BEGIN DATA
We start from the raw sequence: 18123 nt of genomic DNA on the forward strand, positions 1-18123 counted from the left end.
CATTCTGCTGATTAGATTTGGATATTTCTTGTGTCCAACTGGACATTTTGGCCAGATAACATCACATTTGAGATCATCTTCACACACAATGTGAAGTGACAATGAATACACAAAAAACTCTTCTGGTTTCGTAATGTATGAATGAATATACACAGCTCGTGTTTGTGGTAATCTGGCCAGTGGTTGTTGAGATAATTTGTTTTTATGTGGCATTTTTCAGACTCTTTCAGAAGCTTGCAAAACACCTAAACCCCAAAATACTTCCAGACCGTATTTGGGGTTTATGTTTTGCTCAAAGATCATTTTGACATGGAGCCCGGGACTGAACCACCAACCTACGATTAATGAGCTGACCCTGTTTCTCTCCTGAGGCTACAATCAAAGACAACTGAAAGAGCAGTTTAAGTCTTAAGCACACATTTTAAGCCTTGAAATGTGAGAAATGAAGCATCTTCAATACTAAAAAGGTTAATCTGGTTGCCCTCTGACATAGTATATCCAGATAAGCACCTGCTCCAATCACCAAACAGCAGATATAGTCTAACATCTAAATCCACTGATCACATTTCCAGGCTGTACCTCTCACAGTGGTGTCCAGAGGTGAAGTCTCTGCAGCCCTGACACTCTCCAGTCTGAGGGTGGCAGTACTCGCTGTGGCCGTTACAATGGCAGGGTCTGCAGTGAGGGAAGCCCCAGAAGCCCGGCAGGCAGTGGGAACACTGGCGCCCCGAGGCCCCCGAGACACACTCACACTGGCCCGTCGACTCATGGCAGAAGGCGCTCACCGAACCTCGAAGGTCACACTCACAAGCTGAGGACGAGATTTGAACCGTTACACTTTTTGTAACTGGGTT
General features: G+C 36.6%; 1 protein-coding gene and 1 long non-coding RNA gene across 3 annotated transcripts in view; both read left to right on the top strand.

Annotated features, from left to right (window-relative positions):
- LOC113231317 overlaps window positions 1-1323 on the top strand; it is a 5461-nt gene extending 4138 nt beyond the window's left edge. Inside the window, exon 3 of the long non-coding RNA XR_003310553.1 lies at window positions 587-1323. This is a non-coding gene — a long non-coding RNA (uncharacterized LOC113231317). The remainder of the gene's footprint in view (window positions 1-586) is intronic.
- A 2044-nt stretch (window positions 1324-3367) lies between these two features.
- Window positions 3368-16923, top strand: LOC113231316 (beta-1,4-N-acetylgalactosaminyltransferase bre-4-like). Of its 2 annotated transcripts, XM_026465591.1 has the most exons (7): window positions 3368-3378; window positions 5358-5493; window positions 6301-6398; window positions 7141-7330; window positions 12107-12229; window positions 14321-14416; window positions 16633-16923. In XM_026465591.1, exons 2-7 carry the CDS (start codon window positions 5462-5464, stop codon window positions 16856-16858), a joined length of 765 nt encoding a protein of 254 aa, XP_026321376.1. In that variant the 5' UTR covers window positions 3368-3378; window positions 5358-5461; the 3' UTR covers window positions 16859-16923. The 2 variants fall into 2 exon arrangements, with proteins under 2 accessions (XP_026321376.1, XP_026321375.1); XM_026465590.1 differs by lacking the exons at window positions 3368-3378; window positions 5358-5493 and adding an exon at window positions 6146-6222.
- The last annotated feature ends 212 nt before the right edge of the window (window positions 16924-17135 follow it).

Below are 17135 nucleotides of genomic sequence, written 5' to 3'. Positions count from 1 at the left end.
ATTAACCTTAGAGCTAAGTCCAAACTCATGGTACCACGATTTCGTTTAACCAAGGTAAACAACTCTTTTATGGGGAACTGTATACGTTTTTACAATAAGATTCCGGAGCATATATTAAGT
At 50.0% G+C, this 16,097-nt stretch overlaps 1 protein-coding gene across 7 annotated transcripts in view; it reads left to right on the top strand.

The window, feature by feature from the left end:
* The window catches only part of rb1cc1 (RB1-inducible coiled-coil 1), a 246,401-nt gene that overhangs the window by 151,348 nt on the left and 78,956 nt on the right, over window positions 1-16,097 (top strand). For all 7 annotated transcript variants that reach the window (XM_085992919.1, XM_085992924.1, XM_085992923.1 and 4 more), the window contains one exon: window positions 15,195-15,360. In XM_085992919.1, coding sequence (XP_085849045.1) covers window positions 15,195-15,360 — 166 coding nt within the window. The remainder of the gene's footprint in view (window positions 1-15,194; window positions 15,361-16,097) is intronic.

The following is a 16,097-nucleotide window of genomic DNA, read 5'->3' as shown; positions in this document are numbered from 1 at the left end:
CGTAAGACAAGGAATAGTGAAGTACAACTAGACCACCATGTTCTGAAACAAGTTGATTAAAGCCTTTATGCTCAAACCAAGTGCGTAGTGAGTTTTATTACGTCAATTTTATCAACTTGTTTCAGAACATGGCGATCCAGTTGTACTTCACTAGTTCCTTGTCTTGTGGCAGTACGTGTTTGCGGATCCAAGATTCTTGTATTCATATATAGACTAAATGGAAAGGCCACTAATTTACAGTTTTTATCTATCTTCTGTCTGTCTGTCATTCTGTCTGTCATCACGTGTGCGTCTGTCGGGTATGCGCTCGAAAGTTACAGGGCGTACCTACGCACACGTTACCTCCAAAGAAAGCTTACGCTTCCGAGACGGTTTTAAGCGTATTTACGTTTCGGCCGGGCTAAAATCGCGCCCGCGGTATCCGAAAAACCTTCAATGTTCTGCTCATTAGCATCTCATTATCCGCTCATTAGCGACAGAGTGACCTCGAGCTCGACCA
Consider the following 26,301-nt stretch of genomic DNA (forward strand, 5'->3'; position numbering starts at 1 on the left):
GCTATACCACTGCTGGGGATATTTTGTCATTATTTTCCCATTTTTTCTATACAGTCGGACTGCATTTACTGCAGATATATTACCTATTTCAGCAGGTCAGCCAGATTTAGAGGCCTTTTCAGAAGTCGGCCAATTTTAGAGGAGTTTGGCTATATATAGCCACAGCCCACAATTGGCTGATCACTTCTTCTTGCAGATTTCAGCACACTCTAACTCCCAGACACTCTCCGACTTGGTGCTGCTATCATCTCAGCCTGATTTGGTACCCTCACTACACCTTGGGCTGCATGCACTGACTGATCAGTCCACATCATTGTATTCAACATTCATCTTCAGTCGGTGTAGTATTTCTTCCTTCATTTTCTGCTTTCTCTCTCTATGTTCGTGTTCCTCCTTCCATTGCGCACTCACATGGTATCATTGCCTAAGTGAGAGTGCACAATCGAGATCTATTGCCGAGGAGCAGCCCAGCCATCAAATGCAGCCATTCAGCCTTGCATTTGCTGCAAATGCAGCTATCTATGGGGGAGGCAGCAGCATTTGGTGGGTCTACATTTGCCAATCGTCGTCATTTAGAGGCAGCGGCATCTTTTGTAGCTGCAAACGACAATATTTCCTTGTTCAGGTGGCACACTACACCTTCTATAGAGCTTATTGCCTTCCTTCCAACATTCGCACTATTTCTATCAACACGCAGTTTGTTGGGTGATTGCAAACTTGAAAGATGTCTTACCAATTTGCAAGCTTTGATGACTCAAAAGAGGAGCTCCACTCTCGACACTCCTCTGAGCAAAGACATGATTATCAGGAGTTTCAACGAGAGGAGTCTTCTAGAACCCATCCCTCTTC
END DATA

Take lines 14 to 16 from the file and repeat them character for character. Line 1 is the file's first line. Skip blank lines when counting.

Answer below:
The following is a 16,097-nucleotide window of genomic DNA, read 5'->3' as shown; positions in this document are numbered from 1 at the left end:
CGTAAGACAAGGAATAGTGAAGTACAACTAGACCACCATGTTCTGAAACAAGTTGATTAAAGCCTTTATGCTCAAACCAAGTGCGTAGTGAGTTTTATTACGTCAATTTTATCAACTTGTTTCAGAACATGGCGATCCAGTTGTACTTCACTAGTTCCTTGTCTTGTGGCAGTACGTGTTTGCGGATCCAAGATTCTTGTATTCATATATAGACTAAATGGAAAGGCCACTAATTTACAGTTTTTATCTATCTTCTGTCTGTCTGTCATTCTGTCTGTCATCACGTGTGCGTCTGTCGGGTATGCGCTCGAAAGTTACAGGGCGTACCTACGCACACGTTACCTCCAAAGAAAGCTTACGCTTCCGAGACGGTTTTAAGCGTATTTACGTTTCGGCCGGGCTAAAATCGCGCCCGCGGTATCCGAAAAACCTTCAATGTTCTGCTCATTAGCATCTCATTATCCGCTCATTAGCGACAGAGTGACCTCGAGCTCGACCA
Consider the following 26,301-nt stretch of genomic DNA (forward strand, 5'->3'; position numbering starts at 1 on the left):